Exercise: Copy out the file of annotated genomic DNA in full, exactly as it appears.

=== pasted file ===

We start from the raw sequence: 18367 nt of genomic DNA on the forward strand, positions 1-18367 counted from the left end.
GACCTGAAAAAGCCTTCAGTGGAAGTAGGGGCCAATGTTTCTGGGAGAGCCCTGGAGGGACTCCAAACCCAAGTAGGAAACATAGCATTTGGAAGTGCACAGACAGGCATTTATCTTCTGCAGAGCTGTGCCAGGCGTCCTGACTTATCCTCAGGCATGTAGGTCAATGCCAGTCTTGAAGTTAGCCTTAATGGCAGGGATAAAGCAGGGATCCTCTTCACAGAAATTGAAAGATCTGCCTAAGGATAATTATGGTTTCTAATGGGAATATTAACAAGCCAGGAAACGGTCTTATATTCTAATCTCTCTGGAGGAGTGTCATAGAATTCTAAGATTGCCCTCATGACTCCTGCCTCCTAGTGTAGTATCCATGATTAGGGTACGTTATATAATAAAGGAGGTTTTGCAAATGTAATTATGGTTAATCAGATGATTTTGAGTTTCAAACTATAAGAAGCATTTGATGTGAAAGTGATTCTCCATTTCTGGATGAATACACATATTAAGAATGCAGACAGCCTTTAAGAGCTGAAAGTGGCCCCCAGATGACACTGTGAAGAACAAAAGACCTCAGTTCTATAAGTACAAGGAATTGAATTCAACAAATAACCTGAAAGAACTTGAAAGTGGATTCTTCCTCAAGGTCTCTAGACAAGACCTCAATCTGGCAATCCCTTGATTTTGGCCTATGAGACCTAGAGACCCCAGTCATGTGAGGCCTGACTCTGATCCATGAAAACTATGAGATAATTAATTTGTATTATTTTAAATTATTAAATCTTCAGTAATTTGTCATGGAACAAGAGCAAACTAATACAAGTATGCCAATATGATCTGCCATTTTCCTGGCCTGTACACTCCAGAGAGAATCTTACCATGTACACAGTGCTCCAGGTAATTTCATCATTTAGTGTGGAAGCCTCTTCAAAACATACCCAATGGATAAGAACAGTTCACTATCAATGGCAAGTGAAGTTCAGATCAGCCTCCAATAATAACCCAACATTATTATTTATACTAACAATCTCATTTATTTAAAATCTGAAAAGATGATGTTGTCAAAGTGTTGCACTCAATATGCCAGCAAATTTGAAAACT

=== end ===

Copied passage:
We start from the raw sequence: 18367 nt of genomic DNA on the forward strand, positions 1-18367 counted from the left end.
GACCTGAAAAAGCCTTCAGTGGAAGTAGGGGCCAATGTTTCTGGGAGAGCCCTGGAGGGACTCCAAACCCAAGTAGGAAACATAGCATTTGGAAGTGCACAGACAGGCATTTATCTTCTGCAGAGCTGTGCCAGGCGTCCTGACTTATCCTCAGGCATGTAGGTCAATGCCAGTCTTGAAGTTAGCCTTAATGGCAGGGATAAAGCAGGGATCCTCTTCACAGAAATTGAAAGATCTGCCTAAGGATAATTATGGTTTCTAATGGGAATATTAACAAGCCAGGAAACGGTCTTATATTCTAATCTCTCTGGAGGAGTGTCATAGAATTCTAAGATTGCCCTCATGACTCCTGCCTCCTAGTGTAGTATCCATGATTAGGGTACGTTATATAATAAAGGAGGTTTTGCAAATGTAATTATGGTTAATCAGATGATTTTGAGTTTCAAACTATAAGAAGCATTTGATGTGAAAGTGATTCTCCATTTCTGGATGAATACACATATTAAGAATGCAGACAGCCTTTAAGAGCTGAAAGTGGCCCCCAGATGACACTGTGAAGAACAAAAGACCTCAGTTCTATAAGTACAAGGAATTGAATTCAACAAATAACCTGAAAGAACTTGAAAGTGGATTCTTCCTCAAGGTCTCTAGACAAGACCTCAATCTGGCAATCCCTTGATTTTGGCCTATGAGACCTAGAGACCCCAGTCATGTGAGGCCTGACTCTGATCCATGAAAACTATGAGATAATTAATTTGTATTATTTTAAATTATTAAATCTTCAGTAATTTGTCATGGAACAAGAGCAAACTAATACAAGTATGCCAATATGATCTGCCATTTTCCTGGCCTGTACACTCCAGAGAGAATCTTACCATGTACACAGTGCTCCAGGTAATTTCATCATTTAGTGTGGAAGCCTCTTCAAAACATACCCAATGGATAAGAACAGTTCACTATCAATGGCAAGTGAAGTTCAGATCAGCCTCCAATAATAACCCAACATTATTATTTATACTAACAATCTCATTTATTTAAAATCTGAAAAGATGATGTTGTCAAAGTGTTGCACTCAATATGCCAGCAAATTTGAAAACT